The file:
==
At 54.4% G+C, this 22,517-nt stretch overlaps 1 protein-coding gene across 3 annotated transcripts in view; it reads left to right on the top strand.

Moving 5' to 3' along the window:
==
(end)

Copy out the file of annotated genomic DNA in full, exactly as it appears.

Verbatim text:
At 54.4% G+C, this 22,517-nt stretch overlaps 1 protein-coding gene across 3 annotated transcripts in view; it reads left to right on the top strand.

Moving 5' to 3' along the window: